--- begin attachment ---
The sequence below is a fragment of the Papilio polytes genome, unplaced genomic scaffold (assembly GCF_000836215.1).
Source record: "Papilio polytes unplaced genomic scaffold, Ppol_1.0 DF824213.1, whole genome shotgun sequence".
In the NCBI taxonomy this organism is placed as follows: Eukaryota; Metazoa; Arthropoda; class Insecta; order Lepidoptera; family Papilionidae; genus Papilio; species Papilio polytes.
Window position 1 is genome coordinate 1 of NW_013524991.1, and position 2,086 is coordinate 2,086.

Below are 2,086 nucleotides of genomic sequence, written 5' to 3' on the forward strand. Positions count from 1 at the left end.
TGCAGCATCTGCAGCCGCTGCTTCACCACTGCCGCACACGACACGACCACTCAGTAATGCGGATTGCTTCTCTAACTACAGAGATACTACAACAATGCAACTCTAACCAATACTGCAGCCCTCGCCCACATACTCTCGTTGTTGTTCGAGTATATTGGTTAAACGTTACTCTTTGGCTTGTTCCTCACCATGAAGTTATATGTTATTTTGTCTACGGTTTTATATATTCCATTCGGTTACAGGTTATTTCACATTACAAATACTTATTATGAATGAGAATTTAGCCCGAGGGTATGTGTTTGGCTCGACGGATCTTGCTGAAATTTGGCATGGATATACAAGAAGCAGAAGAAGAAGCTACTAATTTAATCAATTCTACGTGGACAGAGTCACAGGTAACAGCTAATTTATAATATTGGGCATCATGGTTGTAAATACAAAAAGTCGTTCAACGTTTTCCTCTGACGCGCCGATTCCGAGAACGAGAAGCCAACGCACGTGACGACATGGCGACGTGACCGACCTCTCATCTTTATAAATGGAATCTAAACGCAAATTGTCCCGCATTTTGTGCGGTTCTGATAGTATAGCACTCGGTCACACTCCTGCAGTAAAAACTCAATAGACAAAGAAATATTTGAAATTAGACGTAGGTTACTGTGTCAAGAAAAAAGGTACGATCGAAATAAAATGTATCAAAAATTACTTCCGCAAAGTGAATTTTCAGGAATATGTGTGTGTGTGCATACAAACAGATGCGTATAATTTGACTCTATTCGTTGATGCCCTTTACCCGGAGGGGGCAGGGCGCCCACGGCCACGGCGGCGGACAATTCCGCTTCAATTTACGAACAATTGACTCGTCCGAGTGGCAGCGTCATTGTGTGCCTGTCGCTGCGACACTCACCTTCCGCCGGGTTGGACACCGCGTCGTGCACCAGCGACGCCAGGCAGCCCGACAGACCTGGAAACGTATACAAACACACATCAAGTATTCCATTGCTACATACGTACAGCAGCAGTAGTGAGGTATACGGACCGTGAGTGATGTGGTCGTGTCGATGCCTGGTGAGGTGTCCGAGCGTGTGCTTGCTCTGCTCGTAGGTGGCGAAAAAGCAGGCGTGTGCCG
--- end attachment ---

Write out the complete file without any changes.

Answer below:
The sequence below is a fragment of the Papilio polytes genome, unplaced genomic scaffold (assembly GCF_000836215.1).
Source record: "Papilio polytes unplaced genomic scaffold, Ppol_1.0 DF824213.1, whole genome shotgun sequence".
In the NCBI taxonomy this organism is placed as follows: Eukaryota; Metazoa; Arthropoda; class Insecta; order Lepidoptera; family Papilionidae; genus Papilio; species Papilio polytes.
Window position 1 is genome coordinate 1 of NW_013524991.1, and position 2,086 is coordinate 2,086.

Below are 2,086 nucleotides of genomic sequence, written 5' to 3' on the forward strand. Positions count from 1 at the left end.
TGCAGCATCTGCAGCCGCTGCTTCACCACTGCCGCACACGACACGACCACTCAGTAATGCGGATTGCTTCTCTAACTACAGAGATACTACAACAATGCAACTCTAACCAATACTGCAGCCCTCGCCCACATACTCTCGTTGTTGTTCGAGTATATTGGTTAAACGTTACTCTTTGGCTTGTTCCTCACCATGAAGTTATATGTTATTTTGTCTACGGTTTTATATATTCCATTCGGTTACAGGTTATTTCACATTACAAATACTTATTATGAATGAGAATTTAGCCCGAGGGTATGTGTTTGGCTCGACGGATCTTGCTGAAATTTGGCATGGATATACAAGAAGCAGAAGAAGAAGCTACTAATTTAATCAATTCTACGTGGACAGAGTCACAGGTAACAGCTAATTTATAATATTGGGCATCATGGTTGTAAATACAAAAAGTCGTTCAACGTTTTCCTCTGACGCGCCGATTCCGAGAACGAGAAGCCAACGCACGTGACGACATGGCGACGTGACCGACCTCTCATCTTTATAAATGGAATCTAAACGCAAATTGTCCCGCATTTTGTGCGGTTCTGATAGTATAGCACTCGGTCACACTCCTGCAGTAAAAACTCAATAGACAAAGAAATATTTGAAATTAGACGTAGGTTACTGTGTCAAGAAAAAAGGTACGATCGAAATAAAATGTATCAAAAATTACTTCCGCAAAGTGAATTTTCAGGAATATGTGTGTGTGTGCATACAAACAGATGCGTATAATTTGACTCTATTCGTTGATGCCCTTTACCCGGAGGGGGCAGGGCGCCCACGGCCACGGCGGCGGACAATTCCGCTTCAATTTACGAACAATTGACTCGTCCGAGTGGCAGCGTCATTGTGTGCCTGTCGCTGCGACACTCACCTTCCGCCGGGTTGGACACCGCGTCGTGCACCAGCGACGCCAGGCAGCCCGACAGACCTGGAAACGTATACAAACACACATCAAGTATTCCATTGCTACATACGTACAGCAGCAGTAGTGAGGTATACGGACCGTGAGTGATGTGGTCGTGTCGATGCCTGGTGAGGTGTCCGAGCGTGTGCTTGCTCTGCTCGTAGGTGGCGAAAAAGCAGGCGTGTGCCG